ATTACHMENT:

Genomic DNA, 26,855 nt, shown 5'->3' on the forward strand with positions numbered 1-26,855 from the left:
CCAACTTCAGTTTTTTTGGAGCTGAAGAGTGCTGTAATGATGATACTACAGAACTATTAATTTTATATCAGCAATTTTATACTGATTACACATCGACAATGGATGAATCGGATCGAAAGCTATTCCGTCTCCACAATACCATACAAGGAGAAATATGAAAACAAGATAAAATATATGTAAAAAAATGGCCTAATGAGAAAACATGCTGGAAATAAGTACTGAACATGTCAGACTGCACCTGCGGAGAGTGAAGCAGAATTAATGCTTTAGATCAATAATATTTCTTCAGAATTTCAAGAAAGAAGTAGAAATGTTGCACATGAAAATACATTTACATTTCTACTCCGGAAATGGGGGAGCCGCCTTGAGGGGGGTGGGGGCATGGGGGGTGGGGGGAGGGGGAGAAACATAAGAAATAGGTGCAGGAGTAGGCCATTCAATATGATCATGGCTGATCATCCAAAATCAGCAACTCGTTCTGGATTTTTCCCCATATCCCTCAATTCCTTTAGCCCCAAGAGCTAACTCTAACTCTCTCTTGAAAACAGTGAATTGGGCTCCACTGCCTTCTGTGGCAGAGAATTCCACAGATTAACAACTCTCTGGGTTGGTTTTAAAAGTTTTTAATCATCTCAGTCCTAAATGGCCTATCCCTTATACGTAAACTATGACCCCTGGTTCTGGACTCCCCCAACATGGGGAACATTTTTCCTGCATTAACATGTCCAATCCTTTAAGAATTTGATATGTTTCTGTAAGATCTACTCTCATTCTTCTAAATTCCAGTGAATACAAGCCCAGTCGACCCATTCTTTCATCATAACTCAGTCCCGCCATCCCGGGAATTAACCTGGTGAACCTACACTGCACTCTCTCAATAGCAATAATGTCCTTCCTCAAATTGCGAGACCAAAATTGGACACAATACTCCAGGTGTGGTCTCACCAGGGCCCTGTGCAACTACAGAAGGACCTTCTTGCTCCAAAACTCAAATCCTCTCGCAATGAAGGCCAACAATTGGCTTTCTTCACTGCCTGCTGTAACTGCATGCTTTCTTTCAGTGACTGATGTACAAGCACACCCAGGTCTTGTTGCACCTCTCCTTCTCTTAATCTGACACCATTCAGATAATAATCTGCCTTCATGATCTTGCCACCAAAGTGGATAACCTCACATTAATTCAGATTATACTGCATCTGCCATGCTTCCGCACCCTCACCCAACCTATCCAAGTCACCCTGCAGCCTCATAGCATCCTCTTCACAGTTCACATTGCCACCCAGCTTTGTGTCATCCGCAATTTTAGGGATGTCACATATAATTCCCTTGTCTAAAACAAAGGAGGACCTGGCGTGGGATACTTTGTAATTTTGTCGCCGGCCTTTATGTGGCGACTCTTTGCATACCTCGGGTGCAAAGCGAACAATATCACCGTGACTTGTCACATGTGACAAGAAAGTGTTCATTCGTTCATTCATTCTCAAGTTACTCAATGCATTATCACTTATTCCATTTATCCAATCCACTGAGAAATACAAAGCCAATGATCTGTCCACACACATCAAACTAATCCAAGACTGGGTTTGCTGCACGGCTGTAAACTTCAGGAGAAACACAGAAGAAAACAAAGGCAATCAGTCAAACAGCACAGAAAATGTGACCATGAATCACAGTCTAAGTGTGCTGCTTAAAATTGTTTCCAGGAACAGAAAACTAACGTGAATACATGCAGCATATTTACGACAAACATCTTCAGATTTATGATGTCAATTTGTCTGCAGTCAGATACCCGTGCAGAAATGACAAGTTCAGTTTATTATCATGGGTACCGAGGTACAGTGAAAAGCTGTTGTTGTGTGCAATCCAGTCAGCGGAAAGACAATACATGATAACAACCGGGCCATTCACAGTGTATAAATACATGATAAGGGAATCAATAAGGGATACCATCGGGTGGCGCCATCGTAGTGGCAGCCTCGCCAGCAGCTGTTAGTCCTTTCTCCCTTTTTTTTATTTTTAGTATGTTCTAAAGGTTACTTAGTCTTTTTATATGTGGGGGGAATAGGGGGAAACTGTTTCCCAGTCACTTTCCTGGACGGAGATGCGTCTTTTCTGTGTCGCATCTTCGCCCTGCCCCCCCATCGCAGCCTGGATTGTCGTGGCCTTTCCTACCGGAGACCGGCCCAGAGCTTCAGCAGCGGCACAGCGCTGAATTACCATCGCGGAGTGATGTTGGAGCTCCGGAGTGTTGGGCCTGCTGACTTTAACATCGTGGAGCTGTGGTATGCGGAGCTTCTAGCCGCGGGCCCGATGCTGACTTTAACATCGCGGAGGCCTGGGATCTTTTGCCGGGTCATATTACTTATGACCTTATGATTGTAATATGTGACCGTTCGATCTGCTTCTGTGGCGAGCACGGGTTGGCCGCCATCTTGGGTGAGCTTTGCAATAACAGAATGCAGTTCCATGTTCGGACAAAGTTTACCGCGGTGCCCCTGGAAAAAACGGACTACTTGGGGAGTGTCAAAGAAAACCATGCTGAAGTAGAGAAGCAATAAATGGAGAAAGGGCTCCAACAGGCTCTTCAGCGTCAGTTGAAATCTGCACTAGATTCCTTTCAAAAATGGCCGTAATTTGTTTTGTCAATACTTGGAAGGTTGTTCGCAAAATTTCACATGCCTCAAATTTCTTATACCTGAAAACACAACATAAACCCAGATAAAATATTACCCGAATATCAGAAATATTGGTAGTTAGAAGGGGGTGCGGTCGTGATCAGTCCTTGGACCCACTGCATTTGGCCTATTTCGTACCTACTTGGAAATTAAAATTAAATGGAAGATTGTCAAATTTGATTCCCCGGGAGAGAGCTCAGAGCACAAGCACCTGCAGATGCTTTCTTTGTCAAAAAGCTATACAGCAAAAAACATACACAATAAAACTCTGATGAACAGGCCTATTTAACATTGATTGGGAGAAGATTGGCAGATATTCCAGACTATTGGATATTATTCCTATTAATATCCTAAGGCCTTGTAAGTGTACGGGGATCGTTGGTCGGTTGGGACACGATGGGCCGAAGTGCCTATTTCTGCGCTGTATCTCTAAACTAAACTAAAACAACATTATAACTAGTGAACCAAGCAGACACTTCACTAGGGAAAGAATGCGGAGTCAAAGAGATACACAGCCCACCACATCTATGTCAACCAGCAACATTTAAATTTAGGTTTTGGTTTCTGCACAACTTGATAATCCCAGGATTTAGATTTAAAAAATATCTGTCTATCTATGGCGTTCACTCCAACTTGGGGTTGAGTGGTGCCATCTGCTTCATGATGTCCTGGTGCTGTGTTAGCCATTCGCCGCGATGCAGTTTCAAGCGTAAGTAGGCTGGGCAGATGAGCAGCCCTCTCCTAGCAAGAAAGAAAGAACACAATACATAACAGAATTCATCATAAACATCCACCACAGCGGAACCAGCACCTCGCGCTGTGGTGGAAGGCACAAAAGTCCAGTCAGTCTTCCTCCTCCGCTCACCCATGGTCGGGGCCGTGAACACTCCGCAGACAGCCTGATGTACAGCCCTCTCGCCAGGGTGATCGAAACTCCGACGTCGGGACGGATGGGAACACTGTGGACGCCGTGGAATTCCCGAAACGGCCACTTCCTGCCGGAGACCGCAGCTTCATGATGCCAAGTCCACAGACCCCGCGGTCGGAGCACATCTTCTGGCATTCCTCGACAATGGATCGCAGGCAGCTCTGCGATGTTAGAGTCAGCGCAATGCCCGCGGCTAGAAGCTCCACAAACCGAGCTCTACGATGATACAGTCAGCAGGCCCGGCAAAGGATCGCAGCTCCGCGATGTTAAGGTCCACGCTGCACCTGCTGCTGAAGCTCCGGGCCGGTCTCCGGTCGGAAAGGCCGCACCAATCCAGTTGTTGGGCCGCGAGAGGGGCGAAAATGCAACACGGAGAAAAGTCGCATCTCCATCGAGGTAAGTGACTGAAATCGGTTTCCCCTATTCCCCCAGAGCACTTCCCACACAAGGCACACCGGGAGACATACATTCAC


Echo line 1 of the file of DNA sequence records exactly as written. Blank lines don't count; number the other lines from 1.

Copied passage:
Genomic DNA, 26,855 nt, shown 5'->3' on the forward strand with positions numbered 1-26,855 from the left: